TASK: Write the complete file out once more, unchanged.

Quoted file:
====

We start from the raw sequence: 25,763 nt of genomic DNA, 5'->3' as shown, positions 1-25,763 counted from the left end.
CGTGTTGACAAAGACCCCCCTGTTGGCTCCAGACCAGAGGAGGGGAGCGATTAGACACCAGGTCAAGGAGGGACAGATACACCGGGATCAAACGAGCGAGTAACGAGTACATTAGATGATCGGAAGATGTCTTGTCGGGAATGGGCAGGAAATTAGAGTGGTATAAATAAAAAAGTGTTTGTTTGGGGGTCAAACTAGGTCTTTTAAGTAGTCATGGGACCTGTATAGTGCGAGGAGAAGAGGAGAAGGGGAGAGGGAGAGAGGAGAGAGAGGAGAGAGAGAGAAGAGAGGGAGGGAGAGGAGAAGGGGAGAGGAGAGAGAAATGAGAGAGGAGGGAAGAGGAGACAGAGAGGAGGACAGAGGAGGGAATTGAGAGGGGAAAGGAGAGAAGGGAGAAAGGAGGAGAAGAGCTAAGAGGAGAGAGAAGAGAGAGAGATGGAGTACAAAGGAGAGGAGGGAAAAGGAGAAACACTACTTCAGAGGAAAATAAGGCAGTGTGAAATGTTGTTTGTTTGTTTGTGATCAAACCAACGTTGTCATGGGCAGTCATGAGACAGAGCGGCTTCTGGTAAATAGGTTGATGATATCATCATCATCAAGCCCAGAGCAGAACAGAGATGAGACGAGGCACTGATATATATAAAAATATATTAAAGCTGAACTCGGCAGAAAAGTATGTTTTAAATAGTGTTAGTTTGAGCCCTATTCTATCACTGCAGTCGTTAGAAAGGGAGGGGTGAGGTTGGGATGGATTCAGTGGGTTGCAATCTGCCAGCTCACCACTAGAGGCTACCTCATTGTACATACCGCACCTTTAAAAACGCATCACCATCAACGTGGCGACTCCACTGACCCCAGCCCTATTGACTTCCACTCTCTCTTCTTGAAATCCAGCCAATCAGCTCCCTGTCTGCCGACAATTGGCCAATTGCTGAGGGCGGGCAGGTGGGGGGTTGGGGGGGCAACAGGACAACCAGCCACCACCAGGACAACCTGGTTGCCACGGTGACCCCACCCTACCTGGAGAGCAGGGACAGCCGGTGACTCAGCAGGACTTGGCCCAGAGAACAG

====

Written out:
We start from the raw sequence: 25,763 nt of genomic DNA, 5'->3' as shown, positions 1-25,763 counted from the left end.
CGTGTTGACAAAGACCCCCCTGTTGGCTCCAGACCAGAGGAGGGGAGCGATTAGACACCAGGTCAAGGAGGGACAGATACACCGGGATCAAACGAGCGAGTAACGAGTACATTAGATGATCGGAAGATGTCTTGTCGGGAATGGGCAGGAAATTAGAGTGGTATAAATAAAAAAGTGTTTGTTTGGGGGTCAAACTAGGTCTTTTAAGTAGTCATGGGACCTGTATAGTGCGAGGAGAAGAGGAGAAGGGGAGAGGGAGAGAGGAGAGAGAGGAGAGAGAGAGAAGAGAGGGAGGGAGAGGAGAAGGGGAGAGGAGAGAGAAATGAGAGAGGAGGGAAGAGGAGACAGAGAGGAGGACAGAGGAGGGAATTGAGAGGGGAAAGGAGAGAAGGGAGAAAGGAGGAGAAGAGCTAAGAGGAGAGAGAAGAGAGAGAGATGGAGTACAAAGGAGAGGAGGGAAAAGGAGAAACACTACTTCAGAGGAAAATAAGGCAGTGTGAAATGTTGTTTGTTTGTTTGTGATCAAACCAACGTTGTCATGGGCAGTCATGAGACAGAGCGGCTTCTGGTAAATAGGTTGATGATATCATCATCATCAAGCCCAGAGCAGAACAGAGATGAGACGAGGCACTGATATATATAAAAATATATTAAAGCTGAACTCGGCAGAAAAGTATGTTTTAAATAGTGTTAGTTTGAGCCCTATTCTATCACTGCAGTCGTTAGAAAGGGAGGGGTGAGGTTGGGATGGATTCAGTGGGTTGCAATCTGCCAGCTCACCACTAGAGGCTACCTCATTGTACATACCGCACCTTTAAAAACGCATCACCATCAACGTGGCGACTCCACTGACCCCAGCCCTATTGACTTCCACTCTCTCTTCTTGAAATCCAGCCAATCAGCTCCCTGTCTGCCGACAATTGGCCAATTGCTGAGGGCGGGCAGGTGGGGGGTTGGGGGGGCAACAGGACAACCAGCCACCACCAGGACAACCTGGTTGCCACGGTGACCCCACCCTACCTGGAGAGCAGGGACAGCCGGTGACTCAGCAGGACTTGGCCCAGAGAACAG